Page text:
Eligible women are pregnant Hispanic women who are overweight or obese (BMI ≥ 25 kg/m2) and 18–45 years of age. Women with the following characteristics are excluded: 1) pre-pregnancy BMI < 25 kg/m2, 2) history of type 2 diabetes, heart disease, or chronic renal disease, 2) contraindications to participation in moderate physical activity or to a low-fat/high-fiber diet (e.g., Crohn’s disease, ulcerative colitis), 3) inability to read English or Spanish at a 6th grade level, 4) <16 or >45 years of age, 5) >16 weeks gestation, 6) current medications which adversely influence glucose tolerance, 7) not planning to continue to term or deliver at the study site, or 8) non-singleton pregnancy (e.g., twins, triplets, etc.).

Recruitment

The trial capitalizes on our experience with culturally appropriate strategies for recruiting pregnant Hispanic women in practice-based settings [30]. Specifically, bilingual (Spanish and English) and bicultural health educators recruit women at the first prenatal care visit (~10 weeks gestation). Women are informed of the aims and procedures of the project and asked to sign a written informed consent form, as approved by the Institutional Review Boards of the University of Massachusetts-Amherst and Baystate Health. Upon enrollment, the baseline assessment includes: 1) data collection of behaviors during pregnancy via standardized questionnaires, 2) measures of physical activity via an ActiGraph GT3X-plus activity monitor (Actigraph LLC, Pensacola, FL) to be worn on the wrist for the next 7 days, 3) measures of dietary intake via three unannounced 24-h dietary recalls over the following two-week period, and 4) laboratory measures of biomarkers of glycemic control, insulin resistance, and other cardiovascular disease risk factors via a study-specific fasting blood sample. After completion of each assessment and blood draw, participants receive a gift card.

Randomisation

Randomisation to the Lifestyle Intervention or to the Health & Wellness (control) Intervention occurs at ~12 weeks gestation, after completion of the baseline assessment. Randomisation is stratified based on age (<30, ≥30 years) and pre-pregnancy BMI (overweight ≥25- < 30 kg/m2 vs. obese ≥30 kg/m2). Within each strata, a blocked randomization is used such that both treatment groups are assigned an equal number of times in each set of 4 sequentially enrolled patients.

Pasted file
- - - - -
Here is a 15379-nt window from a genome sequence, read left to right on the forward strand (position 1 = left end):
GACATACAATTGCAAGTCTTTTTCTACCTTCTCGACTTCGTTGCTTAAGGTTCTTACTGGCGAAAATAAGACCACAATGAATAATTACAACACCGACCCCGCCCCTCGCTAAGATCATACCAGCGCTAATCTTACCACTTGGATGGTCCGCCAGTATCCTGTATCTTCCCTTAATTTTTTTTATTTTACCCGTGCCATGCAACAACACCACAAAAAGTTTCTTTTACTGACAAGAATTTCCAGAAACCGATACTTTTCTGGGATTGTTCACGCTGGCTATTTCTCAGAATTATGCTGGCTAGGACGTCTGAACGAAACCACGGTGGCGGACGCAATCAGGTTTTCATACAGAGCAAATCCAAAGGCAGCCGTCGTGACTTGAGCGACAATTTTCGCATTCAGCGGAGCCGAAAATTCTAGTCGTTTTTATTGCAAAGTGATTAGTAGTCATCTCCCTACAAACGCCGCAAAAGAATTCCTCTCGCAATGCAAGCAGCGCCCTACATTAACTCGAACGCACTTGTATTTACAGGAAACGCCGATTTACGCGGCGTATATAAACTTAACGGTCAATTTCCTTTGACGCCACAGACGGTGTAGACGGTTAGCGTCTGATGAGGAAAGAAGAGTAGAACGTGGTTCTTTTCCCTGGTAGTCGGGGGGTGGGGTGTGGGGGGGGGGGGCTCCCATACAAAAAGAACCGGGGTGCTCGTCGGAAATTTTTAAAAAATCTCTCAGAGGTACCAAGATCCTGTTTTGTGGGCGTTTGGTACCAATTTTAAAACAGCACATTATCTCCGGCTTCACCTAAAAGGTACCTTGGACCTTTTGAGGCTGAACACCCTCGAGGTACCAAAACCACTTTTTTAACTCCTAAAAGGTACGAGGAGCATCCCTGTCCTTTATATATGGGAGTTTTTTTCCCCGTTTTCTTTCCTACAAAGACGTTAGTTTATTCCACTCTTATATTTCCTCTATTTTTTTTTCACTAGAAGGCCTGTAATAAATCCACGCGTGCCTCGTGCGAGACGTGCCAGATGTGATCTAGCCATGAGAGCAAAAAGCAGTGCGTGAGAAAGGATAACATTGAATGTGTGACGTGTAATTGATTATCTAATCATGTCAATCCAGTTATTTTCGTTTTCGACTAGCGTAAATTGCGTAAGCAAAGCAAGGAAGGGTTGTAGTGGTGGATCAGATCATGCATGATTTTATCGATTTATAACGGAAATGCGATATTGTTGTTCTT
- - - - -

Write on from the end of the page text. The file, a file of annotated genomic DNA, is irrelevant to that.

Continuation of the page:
Lifestyle intervention

The Lifestyle Intervention is an evidence-based approach utilizing culturally and linguistically modified, motivationally targeted, individually-tailored intervention materials developed in our prior randomised controlled trials among Hispanics [3138]. The intervention draws from Social Cognitive Theory [39] and the Transtheoretical Model [40] and takes into account findings by our research group on the specific social, cultural, economic, and environmental resources, as well as challenges faced by women of Hispanic backgrounds [4143]. An initial pilot study, Estudio Vida, conducted among 68 overweight and obese Hispanic women found that the lifestyle intervention was feasible [44].

The Prenatal Phase (~12 weeks gestation - delivery) (Fig. 1) starts with a face-to-face introductory session building upon the usual prenatal care received by patients. The goal of this phase is to optimize GWG; the health educator sets a GWG goal based on pre-pregnancy BMI and explains the importance of meeting weight gain guidelines. The weight-based curriculum focuses on periodic weight monitoring, graphing and education. Participants are provided with a digital scale and are encouraged to weigh themselves at home daily and to chart their weight on a grid weekly. Emphasis is placed on using the scale as an important feedback and learning tool for how to better regulate personal diet and exercise behaviors. Motivational interviewing principles are used to identify and strengthen women’s motivations for change.